Jean-Auguste-Dominique Ingres, Napoleon on his Imperial Throne, 1806
Michelangelo Buonarroti, David, 1501-1504  

While keeping these works in front of your students, introduce some terms to evaluate them by, such as realism, mimesis, ideal or icon. Then think about raising other questions, such as whether portraits have to be of real individuals or if a portrait has to be made from real life? Also ask who is being depicted. Are they famous people or people without power? Make a list of the terms you would use to describe such subjects, and to think about the function of portraiture, such as: persons of significance; commissions; royalty; religious figures; historic conventions; symbols of power and privilege.


Part II: Abstraction and the Portrait

Show your students Picasso's La Rêve [The Dream] (1932) or Henri Matisse’s Woman with a Hat (1905). Ask them what might be different about these works from the previous set. For example, compare the brushwork of Vermeer to Matisse as well as the use of color, perspective and proportions used by Picasso.

Follow this up by asking students if they know what Abstract Art is. Arrive at a general definition. Use Artsy’s definition (cited above) as a general jumping-off point. Present the different ways in which abstract art since Impressionism dealt with the portrait differently from historical works. Some suggested artists to discuss:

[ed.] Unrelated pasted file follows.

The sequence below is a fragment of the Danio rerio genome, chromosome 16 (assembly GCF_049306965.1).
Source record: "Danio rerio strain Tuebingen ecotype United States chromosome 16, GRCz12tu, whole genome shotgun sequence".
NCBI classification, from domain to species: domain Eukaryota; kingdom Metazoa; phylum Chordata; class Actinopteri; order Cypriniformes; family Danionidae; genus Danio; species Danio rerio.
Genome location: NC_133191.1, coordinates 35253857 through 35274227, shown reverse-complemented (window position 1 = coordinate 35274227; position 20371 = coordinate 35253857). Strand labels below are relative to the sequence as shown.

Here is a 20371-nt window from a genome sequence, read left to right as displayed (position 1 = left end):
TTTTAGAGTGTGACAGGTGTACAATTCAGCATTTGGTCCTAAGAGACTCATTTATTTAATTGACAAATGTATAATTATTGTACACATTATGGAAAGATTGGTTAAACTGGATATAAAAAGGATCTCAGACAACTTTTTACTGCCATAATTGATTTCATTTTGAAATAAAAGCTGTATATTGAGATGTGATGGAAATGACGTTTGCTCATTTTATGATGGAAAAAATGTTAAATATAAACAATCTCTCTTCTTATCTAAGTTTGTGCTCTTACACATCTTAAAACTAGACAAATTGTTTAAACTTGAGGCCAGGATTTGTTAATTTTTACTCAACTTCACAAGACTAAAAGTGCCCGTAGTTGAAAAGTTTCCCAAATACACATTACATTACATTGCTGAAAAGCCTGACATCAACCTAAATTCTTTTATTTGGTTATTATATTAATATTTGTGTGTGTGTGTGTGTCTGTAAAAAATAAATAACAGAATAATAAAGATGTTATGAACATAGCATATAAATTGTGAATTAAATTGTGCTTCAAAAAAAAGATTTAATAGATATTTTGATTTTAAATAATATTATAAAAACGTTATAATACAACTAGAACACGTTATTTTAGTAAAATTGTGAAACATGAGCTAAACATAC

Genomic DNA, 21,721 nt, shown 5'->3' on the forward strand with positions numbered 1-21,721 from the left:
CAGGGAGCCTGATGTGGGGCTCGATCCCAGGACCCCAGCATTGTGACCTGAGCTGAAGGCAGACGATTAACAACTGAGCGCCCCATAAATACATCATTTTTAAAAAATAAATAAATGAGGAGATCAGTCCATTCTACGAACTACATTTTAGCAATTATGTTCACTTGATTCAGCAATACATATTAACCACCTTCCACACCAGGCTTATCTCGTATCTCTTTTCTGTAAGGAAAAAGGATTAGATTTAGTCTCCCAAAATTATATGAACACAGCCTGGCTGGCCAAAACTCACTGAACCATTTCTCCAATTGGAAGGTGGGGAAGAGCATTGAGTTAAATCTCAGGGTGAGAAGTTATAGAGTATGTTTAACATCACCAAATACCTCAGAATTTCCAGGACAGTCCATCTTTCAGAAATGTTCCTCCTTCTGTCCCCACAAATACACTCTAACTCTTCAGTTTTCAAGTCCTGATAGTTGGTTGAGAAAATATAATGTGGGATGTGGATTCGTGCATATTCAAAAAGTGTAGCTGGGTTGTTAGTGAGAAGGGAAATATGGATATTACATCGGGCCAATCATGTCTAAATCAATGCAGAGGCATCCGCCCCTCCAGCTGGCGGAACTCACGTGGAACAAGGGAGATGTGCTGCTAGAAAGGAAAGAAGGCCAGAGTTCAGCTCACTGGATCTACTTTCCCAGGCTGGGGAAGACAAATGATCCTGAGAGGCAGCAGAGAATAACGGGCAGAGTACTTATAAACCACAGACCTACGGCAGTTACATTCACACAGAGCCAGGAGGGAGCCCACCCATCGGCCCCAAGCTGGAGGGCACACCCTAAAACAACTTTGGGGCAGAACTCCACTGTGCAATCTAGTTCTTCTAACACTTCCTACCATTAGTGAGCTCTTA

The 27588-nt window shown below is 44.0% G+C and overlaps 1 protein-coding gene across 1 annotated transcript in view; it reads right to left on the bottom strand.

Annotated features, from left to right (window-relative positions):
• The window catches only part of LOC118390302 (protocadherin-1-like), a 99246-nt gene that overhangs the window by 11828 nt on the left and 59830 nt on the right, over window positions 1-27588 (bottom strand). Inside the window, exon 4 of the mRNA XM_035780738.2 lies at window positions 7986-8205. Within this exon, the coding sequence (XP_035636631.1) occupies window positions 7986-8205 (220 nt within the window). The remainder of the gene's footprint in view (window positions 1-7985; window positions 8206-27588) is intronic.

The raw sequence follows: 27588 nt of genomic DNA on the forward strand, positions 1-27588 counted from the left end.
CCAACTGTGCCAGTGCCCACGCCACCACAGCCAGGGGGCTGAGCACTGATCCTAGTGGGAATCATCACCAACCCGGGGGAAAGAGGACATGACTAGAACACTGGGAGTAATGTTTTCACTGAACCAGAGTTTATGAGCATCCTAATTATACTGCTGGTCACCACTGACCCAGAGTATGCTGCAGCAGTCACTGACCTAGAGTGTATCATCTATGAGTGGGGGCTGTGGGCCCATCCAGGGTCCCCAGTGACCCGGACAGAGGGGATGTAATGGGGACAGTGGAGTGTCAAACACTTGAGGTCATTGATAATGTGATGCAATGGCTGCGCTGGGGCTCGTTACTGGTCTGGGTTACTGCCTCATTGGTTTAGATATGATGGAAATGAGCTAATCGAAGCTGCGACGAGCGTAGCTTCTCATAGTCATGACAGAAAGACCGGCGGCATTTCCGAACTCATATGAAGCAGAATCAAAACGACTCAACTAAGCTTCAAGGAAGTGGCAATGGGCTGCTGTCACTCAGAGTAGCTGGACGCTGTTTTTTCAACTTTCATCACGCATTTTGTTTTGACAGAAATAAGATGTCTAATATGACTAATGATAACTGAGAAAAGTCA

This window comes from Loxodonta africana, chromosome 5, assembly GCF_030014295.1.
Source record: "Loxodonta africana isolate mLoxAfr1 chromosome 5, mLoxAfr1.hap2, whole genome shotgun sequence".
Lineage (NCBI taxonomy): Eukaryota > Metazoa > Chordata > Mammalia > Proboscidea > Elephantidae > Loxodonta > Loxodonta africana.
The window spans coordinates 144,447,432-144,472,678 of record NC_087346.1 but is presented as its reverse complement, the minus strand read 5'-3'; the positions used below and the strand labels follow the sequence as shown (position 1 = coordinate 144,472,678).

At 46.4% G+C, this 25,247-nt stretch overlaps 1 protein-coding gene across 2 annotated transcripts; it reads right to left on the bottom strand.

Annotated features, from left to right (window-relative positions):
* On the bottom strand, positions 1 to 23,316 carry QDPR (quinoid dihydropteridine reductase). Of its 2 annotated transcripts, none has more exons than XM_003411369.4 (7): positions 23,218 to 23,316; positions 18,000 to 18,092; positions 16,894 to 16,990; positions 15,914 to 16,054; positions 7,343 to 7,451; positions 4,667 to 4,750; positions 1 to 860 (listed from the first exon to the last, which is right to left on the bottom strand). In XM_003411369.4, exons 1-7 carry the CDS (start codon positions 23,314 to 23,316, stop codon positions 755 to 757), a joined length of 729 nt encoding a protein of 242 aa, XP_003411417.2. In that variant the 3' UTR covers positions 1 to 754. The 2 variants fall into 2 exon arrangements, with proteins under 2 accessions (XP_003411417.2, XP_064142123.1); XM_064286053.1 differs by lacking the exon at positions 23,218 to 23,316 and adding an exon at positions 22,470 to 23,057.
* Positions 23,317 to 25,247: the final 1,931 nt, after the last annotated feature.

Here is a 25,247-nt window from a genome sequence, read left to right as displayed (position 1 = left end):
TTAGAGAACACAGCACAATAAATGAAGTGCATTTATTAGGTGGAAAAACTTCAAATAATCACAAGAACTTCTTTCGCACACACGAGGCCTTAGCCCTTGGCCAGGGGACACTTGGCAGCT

Henri Matisse
Pablo Picasso
Egon Schiele
Oskar Kokoschka
Jean Arp
Andy Warhol
Chuck Close

Possibly discuss some "extremes" of abstract portraiture. Ask when a picture of a person is no longer a portrait. Is this portrait without a face by Pablo Picasso still a portrait? Can you make a portrait out of a pile of candy, as is suggested by this work by Felix Gonzalez-Torres?


Part III: Photography and the Portrait

Show some contemporary photographic portraits—since photography is now the major means through which portraits are now made. Some suggestions:

Thomas Ruff
Alec Soth
Inez and Vinoodh
Mickalene Thomas
Catherine Opie
Mike Brodie
Pieter Hugo